The Four stages Model of User Adoption

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‘’Adoption cannot be maintained. End users have to want to use the product, and will do so when they see a net benefit to them and their work.’’ Michael Idinopulos, Socialtext

This article is focused on presenting the Four Stages Model of User Adoption established by Michael Sampson. He is a Collaboration Strategist who advises end-user organizations worldwide on making collaboration work. Michael Sampson wrote seven books and presented workshops in 15 countries. He is the author of the book User Adoption Strategies (2012) where he wrote a chapter about The Four Stages Model of User Adoption. In the book he defines user adoption strategies as “the strategies that an organization can use to encourage people to start using a new collaboration technology”.

The four stages of Michael Sampson’s User Adoption Model:

1. Winning Attention
2. Cultivating Basic Concepts
3. Enlivening Applicability
4. Making it Real

In order to explain these phases, the author uses a User Adoption Approach around Yammer.


In Stage 1 you must win the attention of second wave people (explain who are these people). By their nature, second wave people have quite a little interest in product features and benefits stated within the context of product features. Something else is necessary, and in this first stage, there are various strategies that can be used effectively to win attention. Let’s give an example:  a common way to win attention is to show how Yammer can help particular groups to become more effective and efficient.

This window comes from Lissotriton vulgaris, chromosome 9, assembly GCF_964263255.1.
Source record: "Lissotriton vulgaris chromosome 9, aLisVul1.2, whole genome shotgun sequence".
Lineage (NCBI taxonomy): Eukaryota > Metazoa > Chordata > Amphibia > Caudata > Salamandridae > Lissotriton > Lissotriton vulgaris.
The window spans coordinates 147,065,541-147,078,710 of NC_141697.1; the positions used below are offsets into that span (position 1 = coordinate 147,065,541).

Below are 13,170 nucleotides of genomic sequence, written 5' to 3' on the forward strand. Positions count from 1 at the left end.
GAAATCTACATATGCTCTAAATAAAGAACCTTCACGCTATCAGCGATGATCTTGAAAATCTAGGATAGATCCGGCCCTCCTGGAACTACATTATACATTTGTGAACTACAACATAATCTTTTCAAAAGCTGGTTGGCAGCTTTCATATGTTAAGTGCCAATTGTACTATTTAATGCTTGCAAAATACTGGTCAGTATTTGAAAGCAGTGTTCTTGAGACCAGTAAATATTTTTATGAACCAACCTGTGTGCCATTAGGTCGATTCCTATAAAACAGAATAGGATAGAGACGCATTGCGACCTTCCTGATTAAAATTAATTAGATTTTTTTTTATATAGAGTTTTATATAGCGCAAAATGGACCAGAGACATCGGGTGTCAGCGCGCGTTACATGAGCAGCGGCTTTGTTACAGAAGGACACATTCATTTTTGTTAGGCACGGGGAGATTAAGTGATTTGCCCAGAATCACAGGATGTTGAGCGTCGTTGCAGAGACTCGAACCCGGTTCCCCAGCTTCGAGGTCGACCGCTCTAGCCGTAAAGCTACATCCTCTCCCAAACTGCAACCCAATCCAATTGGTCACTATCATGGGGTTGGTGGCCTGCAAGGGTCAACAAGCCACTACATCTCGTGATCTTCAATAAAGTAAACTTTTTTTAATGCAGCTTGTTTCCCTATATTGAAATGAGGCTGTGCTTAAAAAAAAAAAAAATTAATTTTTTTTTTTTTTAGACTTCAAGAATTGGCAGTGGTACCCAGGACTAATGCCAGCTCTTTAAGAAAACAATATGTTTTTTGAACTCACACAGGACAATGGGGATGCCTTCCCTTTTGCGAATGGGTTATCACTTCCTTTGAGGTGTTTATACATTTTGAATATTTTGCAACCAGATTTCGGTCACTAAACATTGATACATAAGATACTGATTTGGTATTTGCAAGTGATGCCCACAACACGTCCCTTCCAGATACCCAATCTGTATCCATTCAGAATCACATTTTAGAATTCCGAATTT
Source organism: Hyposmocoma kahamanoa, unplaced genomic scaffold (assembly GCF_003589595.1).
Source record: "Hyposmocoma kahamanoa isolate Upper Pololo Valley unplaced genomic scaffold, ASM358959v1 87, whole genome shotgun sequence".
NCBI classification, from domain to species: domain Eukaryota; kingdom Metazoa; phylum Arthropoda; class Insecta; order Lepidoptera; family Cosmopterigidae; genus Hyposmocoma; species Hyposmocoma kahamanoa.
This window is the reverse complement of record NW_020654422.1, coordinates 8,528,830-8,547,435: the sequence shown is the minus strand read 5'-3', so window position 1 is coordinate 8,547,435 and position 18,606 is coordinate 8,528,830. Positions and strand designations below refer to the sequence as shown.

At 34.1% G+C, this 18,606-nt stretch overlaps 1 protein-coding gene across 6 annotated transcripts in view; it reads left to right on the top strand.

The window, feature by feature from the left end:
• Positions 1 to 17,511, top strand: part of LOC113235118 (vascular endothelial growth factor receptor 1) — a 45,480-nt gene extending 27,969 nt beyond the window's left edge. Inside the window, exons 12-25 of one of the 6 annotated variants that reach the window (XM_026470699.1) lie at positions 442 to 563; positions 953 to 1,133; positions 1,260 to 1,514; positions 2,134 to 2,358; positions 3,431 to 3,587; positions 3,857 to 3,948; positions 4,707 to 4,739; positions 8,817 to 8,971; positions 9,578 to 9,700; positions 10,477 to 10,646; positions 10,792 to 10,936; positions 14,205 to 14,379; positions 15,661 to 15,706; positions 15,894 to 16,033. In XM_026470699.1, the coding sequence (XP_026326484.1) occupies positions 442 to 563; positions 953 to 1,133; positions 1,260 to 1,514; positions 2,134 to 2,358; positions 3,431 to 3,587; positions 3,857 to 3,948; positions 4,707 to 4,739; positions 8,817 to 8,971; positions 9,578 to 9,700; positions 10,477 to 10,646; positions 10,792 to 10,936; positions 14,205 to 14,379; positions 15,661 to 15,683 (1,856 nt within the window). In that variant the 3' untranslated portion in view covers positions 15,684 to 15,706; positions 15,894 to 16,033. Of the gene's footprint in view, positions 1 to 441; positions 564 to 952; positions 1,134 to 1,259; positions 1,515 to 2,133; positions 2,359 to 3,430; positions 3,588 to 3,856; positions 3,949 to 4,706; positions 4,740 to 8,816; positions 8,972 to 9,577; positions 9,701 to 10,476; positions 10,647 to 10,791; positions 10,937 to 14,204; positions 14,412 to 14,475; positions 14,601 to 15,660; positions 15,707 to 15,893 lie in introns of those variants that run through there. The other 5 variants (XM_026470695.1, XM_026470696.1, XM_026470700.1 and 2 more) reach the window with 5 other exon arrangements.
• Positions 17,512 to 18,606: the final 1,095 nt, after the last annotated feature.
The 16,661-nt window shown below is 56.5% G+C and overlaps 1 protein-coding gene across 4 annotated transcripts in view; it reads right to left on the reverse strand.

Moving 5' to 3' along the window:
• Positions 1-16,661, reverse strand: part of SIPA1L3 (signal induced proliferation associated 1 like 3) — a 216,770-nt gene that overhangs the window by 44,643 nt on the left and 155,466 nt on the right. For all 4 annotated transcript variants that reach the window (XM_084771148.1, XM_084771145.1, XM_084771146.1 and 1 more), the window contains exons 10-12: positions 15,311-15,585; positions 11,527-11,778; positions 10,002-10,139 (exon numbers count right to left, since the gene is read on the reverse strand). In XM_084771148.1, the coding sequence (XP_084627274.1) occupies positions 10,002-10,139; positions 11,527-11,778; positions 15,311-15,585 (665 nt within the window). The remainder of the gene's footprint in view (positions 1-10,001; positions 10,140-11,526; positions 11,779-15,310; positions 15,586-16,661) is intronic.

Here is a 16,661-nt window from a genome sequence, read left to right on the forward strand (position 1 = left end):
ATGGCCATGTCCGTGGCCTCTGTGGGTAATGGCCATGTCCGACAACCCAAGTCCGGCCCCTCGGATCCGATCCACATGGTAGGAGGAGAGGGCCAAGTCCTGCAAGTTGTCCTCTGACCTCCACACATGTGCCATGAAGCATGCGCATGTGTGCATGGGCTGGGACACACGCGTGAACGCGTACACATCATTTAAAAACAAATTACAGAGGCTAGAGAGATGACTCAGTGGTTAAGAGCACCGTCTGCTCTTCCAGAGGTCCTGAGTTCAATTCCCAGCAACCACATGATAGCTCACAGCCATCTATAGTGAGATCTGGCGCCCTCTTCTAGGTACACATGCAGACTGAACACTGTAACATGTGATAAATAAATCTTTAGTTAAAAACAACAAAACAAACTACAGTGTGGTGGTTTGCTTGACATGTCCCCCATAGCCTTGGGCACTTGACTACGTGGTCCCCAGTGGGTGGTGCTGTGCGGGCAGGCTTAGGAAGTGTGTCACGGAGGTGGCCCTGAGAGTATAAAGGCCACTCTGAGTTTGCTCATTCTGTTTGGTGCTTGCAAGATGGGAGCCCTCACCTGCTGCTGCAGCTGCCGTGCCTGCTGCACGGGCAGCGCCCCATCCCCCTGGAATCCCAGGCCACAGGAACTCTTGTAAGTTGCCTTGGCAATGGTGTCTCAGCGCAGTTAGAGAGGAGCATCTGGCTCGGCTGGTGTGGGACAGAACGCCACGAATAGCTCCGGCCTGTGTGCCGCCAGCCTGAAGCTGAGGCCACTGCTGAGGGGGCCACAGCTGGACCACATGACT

In the second stage, having won their attention, you have to communicate their basic concepts of the new technology. Michael Sampson claims that second wave people need to understand a few core concepts about the new technology, in order to have a reasonable discussion about how it could be applied to their work in later stages. For example, understanding the basic idea of a hashtag in Yammer is essential to understand how Yammer could be applied within a workgroup for project tracking, or in a community of interest for sharing and discussing current topics.

In Stage 3, the focus shifts from explaining the basic concepts to bringing the applicability of the new approach to life. During this stage, the applicability of the new technology is explored within the context of a particular group or a team, and there are various strategies which can be used to do so. Let’s continue the example with Yammer: a ‘’Facilitated Group Re-imagining’’ session could be set up with a group to explore how they currently keep other people up-to-date with what they are working on.

Finally, the Stage 4, is where the efforts to make the new collaboration technology real and relevant has to become a reality. For a group that decides to use Yammer, this is the stage where alternative ways of keeping other people up-to-date are physically removed (‘’Zero Other Options’’) or socially frowned on (‘’Stop Doing, Start Doing Patterns’’).

To understand why people have a different reaction to changes within your organization, read the article Rogers Adoption Curve helps you understand your employees.